On Saturday the 17th, since Pennsylvania law then prohibited playing sporting events on Sundays, they played at Frankford Stadium in Northeast Philadelphia, and the Jackets won 5-3. (There must have been a safety.) On Sunday the 18th, since New York State law did allow Sunday sports, they played at the Polo Grounds, officially the 1st home game in franchise history, despite their first actual game having been played in Newark. But the home field advantage didn’t help the Giants, as Frankford completed the sweep, 14-0.

The Jackets would win the NFL Championship in 1926, but go out of business in 1931, due to the Great Depression. The NFL sold the rights to the Philadelphia territory to Bert Bell and Lud Wray, who founded the Philadelphia Eagles in 1933, but the Eagles signed no Yellow Jackets players, and do not count the Yellow Jackets’ records, including their 1926 title, as their own.

Nevertheless, the weekend of October 17-18, 1925, is the beginning of the pro football rivalry between New York and Philadelphia, which remains tense and strange to this day, with all kinds of weird things having happened.
October 17, 1927: Ban Johnson‚ in failing health‚ retires as President of the American League, after heading the League he started for its 1st 28 years. His endless battles with Commissioner Kenesaw Mountain Landis and the team owners had eroded his power. Detroit Tigers president Frank Navin, is named acting AL President, until Ernest Barnard, longtime general manager of the Cleveland Indians, is named President.

October 17, 1929: In the wake of the death of manager Miller Huggins, and interim manager Art Fletcher’s desire to remain as 3rd base coach (a post he held from Huggins’ arrival in 1918 until Joe McCarthy’s resignation in 1946), Yankee owner Jacob Ruppert hires former pitcher Bob Shawkey as manager.

In 1917, Ruppert had made Shawkey his first big acquisition. This would be paralleled 67 years later as George Steinbrenner made another A’s pitcher, Catfish Hunter, his first big free-agent signing. But Shawkey will only manage the 1930 season, and with the Cubs having fired McCarthy, Ruppert snaps him up, and the Yanks get back on track.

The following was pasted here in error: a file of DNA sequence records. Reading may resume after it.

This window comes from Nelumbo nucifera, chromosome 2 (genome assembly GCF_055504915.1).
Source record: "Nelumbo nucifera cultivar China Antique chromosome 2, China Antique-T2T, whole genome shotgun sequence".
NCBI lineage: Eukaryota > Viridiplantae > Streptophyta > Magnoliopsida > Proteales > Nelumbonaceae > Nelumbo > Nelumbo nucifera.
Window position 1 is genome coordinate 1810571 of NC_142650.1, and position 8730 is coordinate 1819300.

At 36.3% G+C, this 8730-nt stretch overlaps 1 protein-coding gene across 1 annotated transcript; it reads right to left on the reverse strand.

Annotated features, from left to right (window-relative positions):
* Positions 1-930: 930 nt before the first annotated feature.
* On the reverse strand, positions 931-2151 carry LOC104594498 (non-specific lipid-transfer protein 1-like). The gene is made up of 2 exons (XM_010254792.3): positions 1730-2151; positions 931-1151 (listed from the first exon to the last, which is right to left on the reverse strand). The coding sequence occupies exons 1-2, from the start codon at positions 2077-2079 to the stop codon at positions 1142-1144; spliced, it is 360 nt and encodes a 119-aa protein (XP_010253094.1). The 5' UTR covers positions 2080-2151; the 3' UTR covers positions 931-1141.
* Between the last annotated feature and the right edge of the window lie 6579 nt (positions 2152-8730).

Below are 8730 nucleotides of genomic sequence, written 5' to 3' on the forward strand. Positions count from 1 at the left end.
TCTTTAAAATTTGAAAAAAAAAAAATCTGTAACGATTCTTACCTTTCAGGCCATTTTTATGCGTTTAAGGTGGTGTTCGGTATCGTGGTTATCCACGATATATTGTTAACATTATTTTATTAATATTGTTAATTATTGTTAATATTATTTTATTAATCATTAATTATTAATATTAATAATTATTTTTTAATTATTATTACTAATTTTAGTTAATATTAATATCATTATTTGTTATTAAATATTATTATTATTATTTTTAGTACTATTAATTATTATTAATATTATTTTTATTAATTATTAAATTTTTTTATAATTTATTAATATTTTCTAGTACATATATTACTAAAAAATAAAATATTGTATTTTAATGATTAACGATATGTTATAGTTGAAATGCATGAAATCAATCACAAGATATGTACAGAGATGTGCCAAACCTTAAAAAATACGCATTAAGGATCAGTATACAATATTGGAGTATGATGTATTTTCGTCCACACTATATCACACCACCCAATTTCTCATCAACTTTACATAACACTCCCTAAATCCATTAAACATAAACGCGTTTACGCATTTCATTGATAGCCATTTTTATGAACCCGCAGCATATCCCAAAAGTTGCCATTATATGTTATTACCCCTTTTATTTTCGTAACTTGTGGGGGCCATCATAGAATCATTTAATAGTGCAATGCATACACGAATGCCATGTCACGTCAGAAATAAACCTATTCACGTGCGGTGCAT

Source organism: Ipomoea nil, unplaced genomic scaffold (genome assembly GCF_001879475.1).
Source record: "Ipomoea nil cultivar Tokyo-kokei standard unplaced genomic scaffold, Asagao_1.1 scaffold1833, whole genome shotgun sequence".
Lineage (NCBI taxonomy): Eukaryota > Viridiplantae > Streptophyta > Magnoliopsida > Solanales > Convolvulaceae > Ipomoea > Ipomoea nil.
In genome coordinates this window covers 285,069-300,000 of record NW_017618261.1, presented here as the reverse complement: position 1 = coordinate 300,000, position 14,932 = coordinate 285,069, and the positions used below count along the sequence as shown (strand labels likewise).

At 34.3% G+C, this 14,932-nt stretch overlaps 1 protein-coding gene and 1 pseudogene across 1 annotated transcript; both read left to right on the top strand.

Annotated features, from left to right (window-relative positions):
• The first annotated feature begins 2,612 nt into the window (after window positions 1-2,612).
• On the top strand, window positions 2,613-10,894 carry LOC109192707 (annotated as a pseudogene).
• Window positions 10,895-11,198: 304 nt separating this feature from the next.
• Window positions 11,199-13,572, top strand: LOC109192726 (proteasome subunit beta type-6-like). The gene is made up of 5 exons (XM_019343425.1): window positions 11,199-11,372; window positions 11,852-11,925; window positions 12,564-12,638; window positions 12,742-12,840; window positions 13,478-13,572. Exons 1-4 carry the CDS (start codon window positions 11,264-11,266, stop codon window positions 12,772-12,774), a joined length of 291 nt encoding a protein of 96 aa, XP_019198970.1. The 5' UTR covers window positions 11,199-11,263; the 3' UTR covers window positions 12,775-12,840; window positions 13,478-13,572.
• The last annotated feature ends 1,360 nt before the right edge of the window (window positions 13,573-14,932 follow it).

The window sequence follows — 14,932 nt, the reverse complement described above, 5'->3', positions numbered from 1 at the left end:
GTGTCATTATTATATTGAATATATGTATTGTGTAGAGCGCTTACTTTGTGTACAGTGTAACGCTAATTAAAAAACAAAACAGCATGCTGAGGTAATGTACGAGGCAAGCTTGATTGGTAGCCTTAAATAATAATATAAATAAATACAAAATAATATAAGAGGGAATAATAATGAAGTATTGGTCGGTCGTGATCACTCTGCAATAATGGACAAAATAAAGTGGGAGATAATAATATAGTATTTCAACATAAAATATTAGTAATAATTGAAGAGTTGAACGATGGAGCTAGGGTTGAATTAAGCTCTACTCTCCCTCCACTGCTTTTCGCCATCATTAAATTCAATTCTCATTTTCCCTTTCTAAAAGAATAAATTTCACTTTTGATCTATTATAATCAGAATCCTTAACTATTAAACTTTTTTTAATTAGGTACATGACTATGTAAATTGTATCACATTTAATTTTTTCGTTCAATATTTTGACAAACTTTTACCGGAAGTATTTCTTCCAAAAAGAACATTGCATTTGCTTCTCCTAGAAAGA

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October 17, 1930: James Earl Breslin is born in Jamaica, Queens. As much as anyone – not a word, fans of the late Ed Koch; shut up, Rudy Giuliani; put a sock in it, Donald Trump; sorry, Regis Philbin – Jimmy Breslin has been the voice of New York City.

He wrote for the New York Journal-American in the Fifties, and moved on to the New York Herald-Tribune in 1962, writing a book about the horrendous first year of the Mets, borrowing for his title a line from manager Casey Stengel: Can’t Anybody Here Play This Game?

When the Trib folded in 1966, he became one of the cornerstones of “New York’s Hometown Paper,” the Daily News. He remains best known for receiving letters from David Berkowitz, the serial killer known as the Son of Sam, after the 6th of the 8 shootings in 1977, publishing them, and writing an editorial whose title was blasted on the front page: “Breslin to .44-Caliber Killer: GIVE UP! IT’S THE ONLY WAY OUT.” After Berkowitz was caught, Breslin and his former Trib teammate Dick Schaap collaborated on a novel based on the case, titled .44.

Unfortunately, like his Daily News stablemate Dick Young, and his Chicago counterpart Mike Royko, he got crochety and conservative in his later years, taking his image as the voice of his city’s common man too seriously. He moved on to the Long Island paper Newsday, and received a Polk Award and the last of his four Pulitzer Prizes. He has since returned to the Daily News, and his recent columns suggest that he has remembered that it's liberals, not conservatives, that are for the little guy.